Imperfect America. There’s no doubt that that appellation can mean different things to different people. I use it in a very specific manner. As the quote from Voltaire might suggest, while I recognize the United States is far from perfect, it is in many ways, perhaps even most, very, very good.
Racism: America’s Original Sin
Racism is a fertile topic of conversation in political circles today and is much in the news as some are suggesting that criticism of President Obama is nothing more than thinly veiled racism. To take some license with Samuel Johnson’s phrase, Racism is the last refuge of scoundrels. Just as Johnson was not impugning Patriotism in the original, but rather false Patriotism, here too there is no suggestion that racism does not exist or should not be called so when it’s seen. Rather, it is to suggest that most of what is currently characterized as Racism is in reality nothing of the sort. Despite what some seem to suggest, the fact that a man of color sits in the White House does not automatically make all criticism of his words and deeds racism.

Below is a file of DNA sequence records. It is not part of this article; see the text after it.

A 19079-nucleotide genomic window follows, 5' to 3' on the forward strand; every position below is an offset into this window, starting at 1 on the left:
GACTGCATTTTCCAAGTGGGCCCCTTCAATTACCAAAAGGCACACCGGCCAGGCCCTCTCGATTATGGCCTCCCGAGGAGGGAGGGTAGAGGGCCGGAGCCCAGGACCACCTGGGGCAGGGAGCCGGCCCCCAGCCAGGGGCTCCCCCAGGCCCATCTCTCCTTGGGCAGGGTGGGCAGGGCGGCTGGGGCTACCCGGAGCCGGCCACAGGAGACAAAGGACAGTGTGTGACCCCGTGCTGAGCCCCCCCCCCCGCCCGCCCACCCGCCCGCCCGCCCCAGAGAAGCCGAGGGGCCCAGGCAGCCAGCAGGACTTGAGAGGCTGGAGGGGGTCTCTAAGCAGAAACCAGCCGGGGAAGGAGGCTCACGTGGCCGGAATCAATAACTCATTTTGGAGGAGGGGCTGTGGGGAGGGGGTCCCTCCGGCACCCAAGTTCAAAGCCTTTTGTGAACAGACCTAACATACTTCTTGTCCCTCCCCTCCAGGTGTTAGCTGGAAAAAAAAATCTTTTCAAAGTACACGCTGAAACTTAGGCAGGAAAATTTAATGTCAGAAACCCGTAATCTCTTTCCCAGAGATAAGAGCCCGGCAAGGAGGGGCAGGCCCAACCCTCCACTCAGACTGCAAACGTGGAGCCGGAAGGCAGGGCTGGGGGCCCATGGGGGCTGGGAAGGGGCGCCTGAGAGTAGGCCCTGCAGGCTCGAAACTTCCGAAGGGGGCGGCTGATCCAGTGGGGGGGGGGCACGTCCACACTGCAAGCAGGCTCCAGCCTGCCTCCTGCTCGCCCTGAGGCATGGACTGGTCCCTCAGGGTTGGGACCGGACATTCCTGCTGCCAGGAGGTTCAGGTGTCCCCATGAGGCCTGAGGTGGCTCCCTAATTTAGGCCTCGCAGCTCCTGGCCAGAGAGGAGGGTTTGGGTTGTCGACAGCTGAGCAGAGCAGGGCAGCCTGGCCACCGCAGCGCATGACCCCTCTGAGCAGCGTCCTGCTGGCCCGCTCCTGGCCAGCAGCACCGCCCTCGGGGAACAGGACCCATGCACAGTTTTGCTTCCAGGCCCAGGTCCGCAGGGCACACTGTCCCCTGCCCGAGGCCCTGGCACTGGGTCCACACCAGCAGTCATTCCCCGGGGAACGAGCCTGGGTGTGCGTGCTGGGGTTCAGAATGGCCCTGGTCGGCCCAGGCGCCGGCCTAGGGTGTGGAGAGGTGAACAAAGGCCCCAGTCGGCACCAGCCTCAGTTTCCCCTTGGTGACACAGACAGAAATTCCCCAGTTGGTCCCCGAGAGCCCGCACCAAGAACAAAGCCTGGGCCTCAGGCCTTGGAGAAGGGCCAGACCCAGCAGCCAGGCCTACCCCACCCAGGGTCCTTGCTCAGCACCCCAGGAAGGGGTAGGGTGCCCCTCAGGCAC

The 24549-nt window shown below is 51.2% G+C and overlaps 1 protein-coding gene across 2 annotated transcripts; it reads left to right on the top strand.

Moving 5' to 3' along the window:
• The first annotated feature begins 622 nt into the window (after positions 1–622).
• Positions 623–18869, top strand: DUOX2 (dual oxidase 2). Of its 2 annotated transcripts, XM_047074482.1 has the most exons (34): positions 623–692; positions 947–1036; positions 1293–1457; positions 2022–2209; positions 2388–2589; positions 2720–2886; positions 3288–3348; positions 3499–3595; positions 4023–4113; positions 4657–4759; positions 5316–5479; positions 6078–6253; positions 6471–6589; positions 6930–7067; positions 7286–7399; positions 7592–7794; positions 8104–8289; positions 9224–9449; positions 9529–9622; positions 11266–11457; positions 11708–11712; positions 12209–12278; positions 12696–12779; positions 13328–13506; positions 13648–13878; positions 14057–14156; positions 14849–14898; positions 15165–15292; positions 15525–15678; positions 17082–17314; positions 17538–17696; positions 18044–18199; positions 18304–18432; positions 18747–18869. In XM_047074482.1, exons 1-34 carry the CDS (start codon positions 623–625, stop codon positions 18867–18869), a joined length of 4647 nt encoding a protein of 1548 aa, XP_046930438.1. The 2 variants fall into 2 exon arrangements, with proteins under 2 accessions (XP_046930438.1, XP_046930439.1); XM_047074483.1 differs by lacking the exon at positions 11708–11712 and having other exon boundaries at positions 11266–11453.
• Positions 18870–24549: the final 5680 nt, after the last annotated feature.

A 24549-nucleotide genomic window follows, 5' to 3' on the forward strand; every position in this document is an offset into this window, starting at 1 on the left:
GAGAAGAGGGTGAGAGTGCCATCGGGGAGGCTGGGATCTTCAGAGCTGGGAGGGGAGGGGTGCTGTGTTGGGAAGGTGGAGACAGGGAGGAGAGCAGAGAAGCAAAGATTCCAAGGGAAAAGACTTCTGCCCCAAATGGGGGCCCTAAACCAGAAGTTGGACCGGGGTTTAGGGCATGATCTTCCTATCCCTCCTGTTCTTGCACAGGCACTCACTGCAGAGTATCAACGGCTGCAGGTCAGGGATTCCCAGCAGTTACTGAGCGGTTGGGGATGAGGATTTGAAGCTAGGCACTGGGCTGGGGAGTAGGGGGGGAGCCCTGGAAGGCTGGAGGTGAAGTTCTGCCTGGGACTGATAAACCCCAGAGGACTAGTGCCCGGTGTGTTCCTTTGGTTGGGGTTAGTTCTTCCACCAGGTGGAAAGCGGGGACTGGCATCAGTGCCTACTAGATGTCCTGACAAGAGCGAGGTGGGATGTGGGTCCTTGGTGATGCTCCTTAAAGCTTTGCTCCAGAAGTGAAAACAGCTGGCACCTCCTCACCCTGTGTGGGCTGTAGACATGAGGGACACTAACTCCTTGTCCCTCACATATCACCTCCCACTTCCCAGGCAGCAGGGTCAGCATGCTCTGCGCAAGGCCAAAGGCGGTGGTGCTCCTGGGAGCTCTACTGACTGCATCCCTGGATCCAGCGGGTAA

The subject arises as a convenient segue to an issue that is often a brought up by those who see America through the prism of race, the Constitution. Specifically the issue is Article I, Section 2 of the Constitution. [Representatives and direct Taxes shall be apportioned among the several states which may be included within this Union, according to their respective Numbers, which shall be determined by adding to the whole Number of free Persons, including those bound to Service for a Term of Years, and excluding Indians not taxed, three fifths of all other Persons.] This section is commonly known as “Three Fifths Clause” or “Three Fifths Compromise”. Essentially what this clause did was apportion taxes and representation for the slave owning states in a manner that counted slaves as 3/5 of a person. It was a compromise because the Northerners wanted slaves to count as 4/5 of a person – meaning the state would have more representation but pay more taxes – while the southerners wanted slaves to count as ½ or ¼ of a person, thereby giving them less political power but reducing their tax burden.